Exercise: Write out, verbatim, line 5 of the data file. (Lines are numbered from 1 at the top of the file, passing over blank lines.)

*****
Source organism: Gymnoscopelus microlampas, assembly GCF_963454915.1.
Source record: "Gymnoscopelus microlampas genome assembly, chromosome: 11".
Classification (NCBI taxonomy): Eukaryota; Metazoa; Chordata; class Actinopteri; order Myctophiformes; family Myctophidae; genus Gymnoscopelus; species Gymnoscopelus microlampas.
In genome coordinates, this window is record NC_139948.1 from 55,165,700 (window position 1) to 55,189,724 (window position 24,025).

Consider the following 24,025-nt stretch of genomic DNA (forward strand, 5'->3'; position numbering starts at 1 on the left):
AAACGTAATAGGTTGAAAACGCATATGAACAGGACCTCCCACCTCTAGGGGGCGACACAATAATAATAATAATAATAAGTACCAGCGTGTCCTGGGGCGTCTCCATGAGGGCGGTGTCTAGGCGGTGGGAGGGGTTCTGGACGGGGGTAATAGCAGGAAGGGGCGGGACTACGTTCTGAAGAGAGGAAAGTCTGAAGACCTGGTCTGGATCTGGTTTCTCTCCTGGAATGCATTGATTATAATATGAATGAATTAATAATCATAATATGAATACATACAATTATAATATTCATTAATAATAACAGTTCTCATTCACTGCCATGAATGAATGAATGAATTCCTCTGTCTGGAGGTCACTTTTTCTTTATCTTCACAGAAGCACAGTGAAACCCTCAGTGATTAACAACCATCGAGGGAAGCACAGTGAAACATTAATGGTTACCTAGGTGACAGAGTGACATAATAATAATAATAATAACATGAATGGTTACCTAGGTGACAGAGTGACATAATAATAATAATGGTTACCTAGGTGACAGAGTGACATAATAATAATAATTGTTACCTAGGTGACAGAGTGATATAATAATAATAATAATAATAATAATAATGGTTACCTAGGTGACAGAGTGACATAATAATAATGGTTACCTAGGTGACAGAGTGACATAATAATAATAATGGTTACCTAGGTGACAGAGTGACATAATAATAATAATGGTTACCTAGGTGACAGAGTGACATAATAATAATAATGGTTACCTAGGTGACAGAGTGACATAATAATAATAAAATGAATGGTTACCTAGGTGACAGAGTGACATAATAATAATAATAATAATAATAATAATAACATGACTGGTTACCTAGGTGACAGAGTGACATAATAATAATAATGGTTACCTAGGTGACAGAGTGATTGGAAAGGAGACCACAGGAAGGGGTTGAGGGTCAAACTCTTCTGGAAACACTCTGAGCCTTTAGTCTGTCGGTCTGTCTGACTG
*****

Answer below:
Consider the following 24,025-nt stretch of genomic DNA (forward strand, 5'->3'; position numbering starts at 1 on the left):